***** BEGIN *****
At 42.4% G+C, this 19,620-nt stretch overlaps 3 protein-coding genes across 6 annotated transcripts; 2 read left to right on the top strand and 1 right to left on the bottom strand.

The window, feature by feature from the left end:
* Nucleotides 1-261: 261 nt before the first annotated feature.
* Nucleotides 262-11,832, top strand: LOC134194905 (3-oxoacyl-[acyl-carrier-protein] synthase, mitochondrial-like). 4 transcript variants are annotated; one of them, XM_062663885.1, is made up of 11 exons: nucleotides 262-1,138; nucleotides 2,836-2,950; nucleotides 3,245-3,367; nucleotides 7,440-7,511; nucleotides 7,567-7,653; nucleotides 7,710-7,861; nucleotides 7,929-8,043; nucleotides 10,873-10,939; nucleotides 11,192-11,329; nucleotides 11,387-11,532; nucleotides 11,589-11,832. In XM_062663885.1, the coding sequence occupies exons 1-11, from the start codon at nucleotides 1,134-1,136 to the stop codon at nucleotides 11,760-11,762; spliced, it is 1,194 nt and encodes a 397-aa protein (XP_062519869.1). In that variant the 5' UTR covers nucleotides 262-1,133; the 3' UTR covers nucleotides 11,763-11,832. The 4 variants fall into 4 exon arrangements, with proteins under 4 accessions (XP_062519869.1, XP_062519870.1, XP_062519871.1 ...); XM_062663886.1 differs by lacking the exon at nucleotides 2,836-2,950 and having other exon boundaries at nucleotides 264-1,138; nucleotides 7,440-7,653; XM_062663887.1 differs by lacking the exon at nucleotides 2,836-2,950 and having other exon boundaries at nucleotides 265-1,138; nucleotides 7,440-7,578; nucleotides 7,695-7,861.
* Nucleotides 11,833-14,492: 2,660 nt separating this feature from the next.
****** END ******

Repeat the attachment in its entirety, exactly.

At 42.4% G+C, this 19,620-nt stretch overlaps 3 protein-coding genes across 6 annotated transcripts; 2 read left to right on the top strand and 1 right to left on the bottom strand.

The window, feature by feature from the left end:
* Nucleotides 1-261: 261 nt before the first annotated feature.
* Nucleotides 262-11,832, top strand: LOC134194905 (3-oxoacyl-[acyl-carrier-protein] synthase, mitochondrial-like). 4 transcript variants are annotated; one of them, XM_062663885.1, is made up of 11 exons: nucleotides 262-1,138; nucleotides 2,836-2,950; nucleotides 3,245-3,367; nucleotides 7,440-7,511; nucleotides 7,567-7,653; nucleotides 7,710-7,861; nucleotides 7,929-8,043; nucleotides 10,873-10,939; nucleotides 11,192-11,329; nucleotides 11,387-11,532; nucleotides 11,589-11,832. In XM_062663885.1, the coding sequence occupies exons 1-11, from the start codon at nucleotides 1,134-1,136 to the stop codon at nucleotides 11,760-11,762; spliced, it is 1,194 nt and encodes a 397-aa protein (XP_062519869.1). In that variant the 5' UTR covers nucleotides 262-1,133; the 3' UTR covers nucleotides 11,763-11,832. The 4 variants fall into 4 exon arrangements, with proteins under 4 accessions (XP_062519869.1, XP_062519870.1, XP_062519871.1 ...); XM_062663886.1 differs by lacking the exon at nucleotides 2,836-2,950 and having other exon boundaries at nucleotides 264-1,138; nucleotides 7,440-7,653; XM_062663887.1 differs by lacking the exon at nucleotides 2,836-2,950 and having other exon boundaries at nucleotides 265-1,138; nucleotides 7,440-7,578; nucleotides 7,695-7,861.
* Nucleotides 11,833-14,492: 2,660 nt separating this feature from the next.